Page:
U.S. Border Patrol agents conduct intake of illegal border crossers at the Central Processing Center in McAllen, Texas, on June 17, 2018. (CBP photo)

Administration Says Youngest Eligible Migrant Children Reunited with Families

The Trump administration said today that it fulfilled a court order to reunify all eligible migrant children under the age of 5 with their parents.

In a joint statement, Health and Human Services Secretary Alex Azar, Department of Homeland Security Secretary Kirstjen Nielsen, and Attorney General Jeff Sessions said they have been working to ensure the children’s well-being.

“Our agencies’ careful vetting procedures helped prevent the reunification of children with an alleged murderer, an adult convicted of child cruelty and adults determined not to be the parent of the child,” the three officials said. “Of course, there remains a tremendous amount of hard work and similar obstacles facing our teams in reuniting the remaining families. The Trump administration does not approach this mission lightly, and we intend to continue our good faith efforts to reunify families.”

The administration faces another court deadline in two weeks to reunite all immigrant children separated from their families at the border.

The agency heads said migrants should not risk their lives or children’s safety by attempting to enter the U.S. without documentation, and called on immigrants to instead apply for asylum at designated ports of entry.

“The American immigration system is the most generous in the world, but we are a nation of laws and we intend to continue enforcing those laws,” the officials said. “Establishing the immigration system demanded of our political leaders by the American people for more than 30 years – one that serves the national interest – will allow our nation to further realize the foundation of freedom, safety, and prosperity we inherited from our Founders.”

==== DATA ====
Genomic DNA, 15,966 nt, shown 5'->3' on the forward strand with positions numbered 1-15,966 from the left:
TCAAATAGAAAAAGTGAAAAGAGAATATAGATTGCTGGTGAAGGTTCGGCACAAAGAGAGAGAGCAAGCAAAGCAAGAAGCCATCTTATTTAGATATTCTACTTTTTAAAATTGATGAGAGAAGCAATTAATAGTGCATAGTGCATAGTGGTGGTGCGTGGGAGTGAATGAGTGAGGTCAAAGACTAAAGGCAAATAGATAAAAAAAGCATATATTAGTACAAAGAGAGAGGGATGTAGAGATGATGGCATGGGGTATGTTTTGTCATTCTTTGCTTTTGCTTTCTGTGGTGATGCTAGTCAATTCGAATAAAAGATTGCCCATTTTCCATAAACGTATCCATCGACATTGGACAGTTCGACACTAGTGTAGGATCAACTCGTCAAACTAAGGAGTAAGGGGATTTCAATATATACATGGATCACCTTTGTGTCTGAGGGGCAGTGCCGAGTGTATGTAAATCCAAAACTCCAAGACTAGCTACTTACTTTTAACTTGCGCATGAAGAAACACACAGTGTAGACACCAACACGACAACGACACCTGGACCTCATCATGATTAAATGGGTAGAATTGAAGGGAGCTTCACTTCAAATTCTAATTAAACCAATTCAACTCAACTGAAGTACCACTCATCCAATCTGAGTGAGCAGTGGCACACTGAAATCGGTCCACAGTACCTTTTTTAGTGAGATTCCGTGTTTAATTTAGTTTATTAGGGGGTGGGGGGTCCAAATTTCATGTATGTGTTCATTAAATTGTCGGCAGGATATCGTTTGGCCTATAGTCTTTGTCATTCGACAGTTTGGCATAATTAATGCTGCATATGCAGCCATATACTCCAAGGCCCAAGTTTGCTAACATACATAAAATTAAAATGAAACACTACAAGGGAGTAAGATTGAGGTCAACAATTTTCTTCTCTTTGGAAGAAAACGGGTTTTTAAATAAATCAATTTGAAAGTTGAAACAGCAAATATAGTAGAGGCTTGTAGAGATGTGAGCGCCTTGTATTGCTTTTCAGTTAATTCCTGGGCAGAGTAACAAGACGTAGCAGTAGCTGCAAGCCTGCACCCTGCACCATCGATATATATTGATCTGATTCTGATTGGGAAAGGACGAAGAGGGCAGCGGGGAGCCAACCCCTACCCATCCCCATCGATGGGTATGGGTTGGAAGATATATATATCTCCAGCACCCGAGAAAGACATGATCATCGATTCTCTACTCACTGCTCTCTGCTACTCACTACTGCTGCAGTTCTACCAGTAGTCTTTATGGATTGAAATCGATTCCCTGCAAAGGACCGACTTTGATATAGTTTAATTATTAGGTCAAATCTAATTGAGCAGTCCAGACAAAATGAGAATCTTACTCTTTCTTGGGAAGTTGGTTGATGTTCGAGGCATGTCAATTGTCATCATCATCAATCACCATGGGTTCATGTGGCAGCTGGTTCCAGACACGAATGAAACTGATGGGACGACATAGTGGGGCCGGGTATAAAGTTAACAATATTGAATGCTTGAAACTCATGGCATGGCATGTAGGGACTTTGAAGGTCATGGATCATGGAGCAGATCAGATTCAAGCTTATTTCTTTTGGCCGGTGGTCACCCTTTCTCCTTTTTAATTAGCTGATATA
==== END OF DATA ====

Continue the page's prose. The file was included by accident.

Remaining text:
The preliminary injunction in the case brought by the ACLU covered 103 detained children under age 5. Of those, 57 had been reunited with their families at of 7 a.m. today, the statement said. The other 46 children were determined to be ineligible for reunification.

The administration said those children who were not reunited remain in HHS custody because the adults they arrived with had criminal histories of harming or kidnapping children, were not their biological parents, had falsified birth certificates, were planning to house a child with sexual predators, had abused the child or were being treated for a contagious disease.

Several of those adults are in removal proceedings, while others have not been located.

(Health and Human Services)

Brad M. Allen is a young journalist from Janesville, Wisconsin. He is currently studying Political Journalism and Economics at George Mason University, and he has recently completed his eighth semester of college at UW-Whitewater, where he studies Journalism. He is slated to graduate from UW-Whitewater in December 2018. Brad has worked with two newspaper publications in the southern Wisconsin area, those being The Royal Purple student-run newspaper at UW-Whitewater and the Janesville Gazette daily newspaper. Thus far in his time at the Royal Purple, Brad has been a prominent member of the editorial team in several roles ranging from the Business section editor to Managing Editor. A fair portion of his reporting experience there has involved investigating federal policy and national issues and interviewing officials and economists in southern Wisconsin to boil those issues down to a local level. At the Janesville Gazette, Brad designs newspaper pages containing stories on various state, national and international issues. His job there involves reading and dissecting content written by organizations such as the Associated Press and Tribune News Services to choose which stories will be most relevant to readers in Janesville.

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